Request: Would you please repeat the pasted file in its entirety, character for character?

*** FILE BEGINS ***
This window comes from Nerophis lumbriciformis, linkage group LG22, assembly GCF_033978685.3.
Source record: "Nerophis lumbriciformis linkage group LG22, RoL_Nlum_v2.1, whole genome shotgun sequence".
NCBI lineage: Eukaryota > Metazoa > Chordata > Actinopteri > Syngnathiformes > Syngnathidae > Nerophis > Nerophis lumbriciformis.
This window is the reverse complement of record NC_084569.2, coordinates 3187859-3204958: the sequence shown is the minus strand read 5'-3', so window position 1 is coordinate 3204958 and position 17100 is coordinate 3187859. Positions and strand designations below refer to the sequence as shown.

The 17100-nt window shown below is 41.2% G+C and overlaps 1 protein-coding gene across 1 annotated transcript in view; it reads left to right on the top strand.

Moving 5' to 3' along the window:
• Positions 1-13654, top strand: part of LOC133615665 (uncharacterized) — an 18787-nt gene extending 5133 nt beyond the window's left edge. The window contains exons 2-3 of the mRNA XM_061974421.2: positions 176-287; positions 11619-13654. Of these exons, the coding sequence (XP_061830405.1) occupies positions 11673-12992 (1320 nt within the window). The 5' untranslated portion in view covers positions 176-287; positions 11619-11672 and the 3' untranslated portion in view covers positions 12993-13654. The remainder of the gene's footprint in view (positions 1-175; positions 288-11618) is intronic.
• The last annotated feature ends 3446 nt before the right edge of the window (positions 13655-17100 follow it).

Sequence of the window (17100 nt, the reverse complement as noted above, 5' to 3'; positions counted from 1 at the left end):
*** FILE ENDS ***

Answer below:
This window comes from Nerophis lumbriciformis, linkage group LG22, assembly GCF_033978685.3.
Source record: "Nerophis lumbriciformis linkage group LG22, RoL_Nlum_v2.1, whole genome shotgun sequence".
NCBI lineage: Eukaryota > Metazoa > Chordata > Actinopteri > Syngnathiformes > Syngnathidae > Nerophis > Nerophis lumbriciformis.
This window is the reverse complement of record NC_084569.2, coordinates 3187859-3204958: the sequence shown is the minus strand read 5'-3', so window position 1 is coordinate 3204958 and position 17100 is coordinate 3187859. Positions and strand designations below refer to the sequence as shown.

The 17100-nt window shown below is 41.2% G+C and overlaps 1 protein-coding gene across 1 annotated transcript in view; it reads left to right on the top strand.

Moving 5' to 3' along the window:
• Positions 1-13654, top strand: part of LOC133615665 (uncharacterized) — an 18787-nt gene extending 5133 nt beyond the window's left edge. The window contains exons 2-3 of the mRNA XM_061974421.2: positions 176-287; positions 11619-13654. Of these exons, the coding sequence (XP_061830405.1) occupies positions 11673-12992 (1320 nt within the window). The 5' untranslated portion in view covers positions 176-287; positions 11619-11672 and the 3' untranslated portion in view covers positions 12993-13654. The remainder of the gene's footprint in view (positions 1-175; positions 288-11618) is intronic.
• The last annotated feature ends 3446 nt before the right edge of the window (positions 13655-17100 follow it).

Sequence of the window (17100 nt, the reverse complement as noted above, 5' to 3'; positions counted from 1 at the left end):